Identity theft schemes are multiplying and ever-evolving. A basic understanding of identity theft is fundamental, but keeping up to date maintains our safety. The list of scams that are out there (i.e., slow-tech identity theft schemes, secured credit card marketing schemes, etc.) is as long as your arm – and will only get longer! It’s an increased risk of having your credit ruined or even getting into debt. Nonprofit credit counseling agencies want to warn consumers about these new identity theft scams, so you’re not caught off-guard.
The Government Impersonator Scam
As authentic as some scammers sound on the phone, it’s crucial to know that the government will never call you to verify your Social Security Number. If a real government agency needs to contact you, they start out by sending you a letter. A government impersonator calls unsuspecting people with the goal of getting their personal information or money.
It’s a problem everyone should be aware of, and scammers will take advantage of certain populations if the opportunity presents itself. For example, during Pride Month this year, the FTC wanted to warn the LGBTQ+ community in particular. Specifically, they warned them about name change identity theft scams. A scammer would call someone who changed their name, and talk about their tax return. The scammer said that because of this name change, that person’s tax return had to be done differently. Then, the scammer said they needed the person’s Social Security Number to fix it.
That’s their hook. Once the scammer gets the person’s SSN, they’ll take over their identity and steal their money. If a caller is asking for your SSN, you can always hang up on the spot. This will help you avoid identity theft scams.
Stimulus Check Scam
Millions of Americans received critical stimulus checks from the government – and criminals came up with the robocall check scam. Related to the earlier “government imposter” scam, the scammer pretended to be the IRS and called people to ask them for their personal financial information. They claimed to need this in order to deposit the stimulus check into your account – oh, and they asked for a fee as well, to deposit the check. These scammers wanted to use this information to impersonate their victims – so that they could claim the checks for themselves, drain their victims’ bank accounts, and keep that fee they asked for.
In a confusing time with the constant influx of updates and information to mentally absorb, it’s understandable how people could get tricked by scammers. The important takeaway is to not give your personal information over the phone, even if you think the person sounds articulate and official enough. The government already has your information, from when you filed your taxes.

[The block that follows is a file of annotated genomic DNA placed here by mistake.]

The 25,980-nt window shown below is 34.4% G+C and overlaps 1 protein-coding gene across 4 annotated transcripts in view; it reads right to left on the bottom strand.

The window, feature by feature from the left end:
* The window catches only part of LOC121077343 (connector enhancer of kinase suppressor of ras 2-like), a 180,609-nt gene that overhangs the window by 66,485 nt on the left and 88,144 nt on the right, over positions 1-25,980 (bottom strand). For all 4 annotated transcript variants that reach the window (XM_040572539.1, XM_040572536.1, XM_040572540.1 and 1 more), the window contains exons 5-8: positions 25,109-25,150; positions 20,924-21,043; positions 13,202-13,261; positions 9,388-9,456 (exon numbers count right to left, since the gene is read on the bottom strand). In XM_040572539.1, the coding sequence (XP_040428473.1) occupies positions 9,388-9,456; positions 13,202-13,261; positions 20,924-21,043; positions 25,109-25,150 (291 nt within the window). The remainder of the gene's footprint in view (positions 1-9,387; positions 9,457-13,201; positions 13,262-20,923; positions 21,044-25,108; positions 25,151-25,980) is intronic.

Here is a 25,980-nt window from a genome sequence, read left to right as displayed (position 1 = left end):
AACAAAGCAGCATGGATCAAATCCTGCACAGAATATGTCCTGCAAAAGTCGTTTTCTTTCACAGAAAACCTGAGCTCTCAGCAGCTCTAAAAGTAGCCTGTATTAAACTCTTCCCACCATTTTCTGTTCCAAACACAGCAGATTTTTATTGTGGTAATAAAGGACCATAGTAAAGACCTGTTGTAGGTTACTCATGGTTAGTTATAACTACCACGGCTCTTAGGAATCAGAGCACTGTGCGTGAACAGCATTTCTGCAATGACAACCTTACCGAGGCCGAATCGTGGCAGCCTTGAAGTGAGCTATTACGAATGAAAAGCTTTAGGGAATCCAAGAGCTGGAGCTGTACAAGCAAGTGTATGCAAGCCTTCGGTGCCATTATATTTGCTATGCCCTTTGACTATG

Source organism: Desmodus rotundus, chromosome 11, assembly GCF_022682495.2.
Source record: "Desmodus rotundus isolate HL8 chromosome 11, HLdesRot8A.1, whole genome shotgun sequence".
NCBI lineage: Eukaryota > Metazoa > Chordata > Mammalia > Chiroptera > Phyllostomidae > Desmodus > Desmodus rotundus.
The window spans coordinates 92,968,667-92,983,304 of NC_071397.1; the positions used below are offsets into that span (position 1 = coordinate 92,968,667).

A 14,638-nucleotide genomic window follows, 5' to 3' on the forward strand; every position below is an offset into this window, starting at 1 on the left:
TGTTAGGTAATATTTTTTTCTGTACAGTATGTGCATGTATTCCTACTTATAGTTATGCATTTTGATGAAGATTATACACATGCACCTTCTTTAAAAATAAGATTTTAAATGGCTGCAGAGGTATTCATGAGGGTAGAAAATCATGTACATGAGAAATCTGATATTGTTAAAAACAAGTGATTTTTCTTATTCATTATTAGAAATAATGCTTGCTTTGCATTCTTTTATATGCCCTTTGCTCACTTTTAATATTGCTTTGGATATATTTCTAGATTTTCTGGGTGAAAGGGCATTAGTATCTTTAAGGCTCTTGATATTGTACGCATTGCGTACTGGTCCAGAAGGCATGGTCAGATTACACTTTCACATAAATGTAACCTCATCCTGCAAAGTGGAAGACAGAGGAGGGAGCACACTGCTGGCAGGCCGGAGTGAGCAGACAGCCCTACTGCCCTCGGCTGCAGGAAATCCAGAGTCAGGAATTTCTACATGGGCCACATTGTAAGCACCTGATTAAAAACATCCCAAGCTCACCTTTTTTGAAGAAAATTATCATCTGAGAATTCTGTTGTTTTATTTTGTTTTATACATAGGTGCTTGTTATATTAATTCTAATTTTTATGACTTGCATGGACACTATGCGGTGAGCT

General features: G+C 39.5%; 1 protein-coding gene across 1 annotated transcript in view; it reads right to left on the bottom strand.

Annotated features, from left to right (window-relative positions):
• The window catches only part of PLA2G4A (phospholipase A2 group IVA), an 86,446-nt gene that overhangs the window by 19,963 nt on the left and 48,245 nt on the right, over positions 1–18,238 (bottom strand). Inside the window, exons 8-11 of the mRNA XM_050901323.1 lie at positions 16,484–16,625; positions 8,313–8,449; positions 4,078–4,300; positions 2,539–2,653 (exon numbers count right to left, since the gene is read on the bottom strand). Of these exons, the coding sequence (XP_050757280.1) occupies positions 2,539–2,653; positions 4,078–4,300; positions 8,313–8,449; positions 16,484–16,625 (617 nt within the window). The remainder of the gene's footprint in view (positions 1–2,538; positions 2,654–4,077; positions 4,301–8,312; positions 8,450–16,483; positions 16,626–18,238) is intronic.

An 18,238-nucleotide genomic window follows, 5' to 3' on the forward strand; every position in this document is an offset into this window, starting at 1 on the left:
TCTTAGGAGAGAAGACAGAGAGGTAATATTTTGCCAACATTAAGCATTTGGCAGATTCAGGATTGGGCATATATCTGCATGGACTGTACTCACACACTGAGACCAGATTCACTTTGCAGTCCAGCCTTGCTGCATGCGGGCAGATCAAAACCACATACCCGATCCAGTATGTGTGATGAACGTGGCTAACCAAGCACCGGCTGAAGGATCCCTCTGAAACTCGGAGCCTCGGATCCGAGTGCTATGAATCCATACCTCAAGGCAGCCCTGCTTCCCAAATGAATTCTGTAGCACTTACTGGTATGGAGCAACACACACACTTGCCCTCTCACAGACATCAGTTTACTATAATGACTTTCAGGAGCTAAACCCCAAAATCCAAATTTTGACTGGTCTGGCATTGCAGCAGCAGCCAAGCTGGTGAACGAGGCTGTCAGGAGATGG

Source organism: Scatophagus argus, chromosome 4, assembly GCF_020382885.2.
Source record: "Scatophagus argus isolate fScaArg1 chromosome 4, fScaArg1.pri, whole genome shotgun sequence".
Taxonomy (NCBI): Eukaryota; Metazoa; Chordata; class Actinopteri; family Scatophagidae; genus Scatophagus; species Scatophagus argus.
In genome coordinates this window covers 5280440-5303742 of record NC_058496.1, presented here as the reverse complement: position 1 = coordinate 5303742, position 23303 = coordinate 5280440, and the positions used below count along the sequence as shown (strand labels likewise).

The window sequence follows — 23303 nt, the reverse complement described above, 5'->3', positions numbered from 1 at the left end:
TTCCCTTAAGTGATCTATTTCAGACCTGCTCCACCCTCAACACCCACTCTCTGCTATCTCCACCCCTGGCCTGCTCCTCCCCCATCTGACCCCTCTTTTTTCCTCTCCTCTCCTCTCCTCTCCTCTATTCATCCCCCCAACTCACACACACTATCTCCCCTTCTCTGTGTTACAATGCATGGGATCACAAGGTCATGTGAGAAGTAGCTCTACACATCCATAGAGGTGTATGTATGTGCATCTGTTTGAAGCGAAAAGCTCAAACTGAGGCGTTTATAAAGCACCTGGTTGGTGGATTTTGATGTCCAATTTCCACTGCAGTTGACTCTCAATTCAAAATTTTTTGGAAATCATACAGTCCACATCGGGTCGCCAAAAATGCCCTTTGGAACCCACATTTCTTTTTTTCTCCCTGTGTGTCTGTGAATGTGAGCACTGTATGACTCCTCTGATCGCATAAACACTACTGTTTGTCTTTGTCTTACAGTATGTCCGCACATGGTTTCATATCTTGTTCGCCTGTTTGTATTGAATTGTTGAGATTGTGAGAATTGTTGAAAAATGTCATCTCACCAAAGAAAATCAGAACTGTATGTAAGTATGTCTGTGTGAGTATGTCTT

Phishing Identity Theft Scams
2020 was the boom for Zoom – and scammers found their next opportunity. They formulated another identity theft scam. In the earlier months of the pandemic, scammers registered Zoom-related internet domains. Then they created emails, texts and social media messages with the Zoom logo. Afterward, they pretended to represent Zoom by sending these messages to people. The messages prompt you to click on a link, claiming that your account is suspended or that you missed a meeting. Once you click on the link, it downloads malicious software to access personal information – which leads to identity theft. Whenever you open a message and see a link, take a pause. If you’re in doubt about whether there’s a problem with your account, visit Zoom’s actual website directly and follow customer support steps.
When it comes to phishing, a criminal’s goal is to look like the brand you know and trust. They design their messages to be up to brand-standard. That way when you open the message, you wouldn’t think that it’s actually a scammer – with no connection whatsoever to the company – who’s behind it. Other examples of 2020 phishing scams include the COVID-19 relief payment scam, CDC impersonators, and holiday charity fraud.
These recent identity theft scams remind us of the basic principles that will protect us from future ones. You might not know what kind of scam criminals will think of next. Fortunately, the FTC updates their page with alerts. In the meantime, remember the basic rules of self-protection. Be careful with who you give your personal information to (and don’t post it online, either) and if you get a suspicious call, email, or text, don’t reply, and research the source online.
If you’re struggling to pay off debt, ACCC can help. Call 800-769-3571 today to speak to one of our certified credit counselors.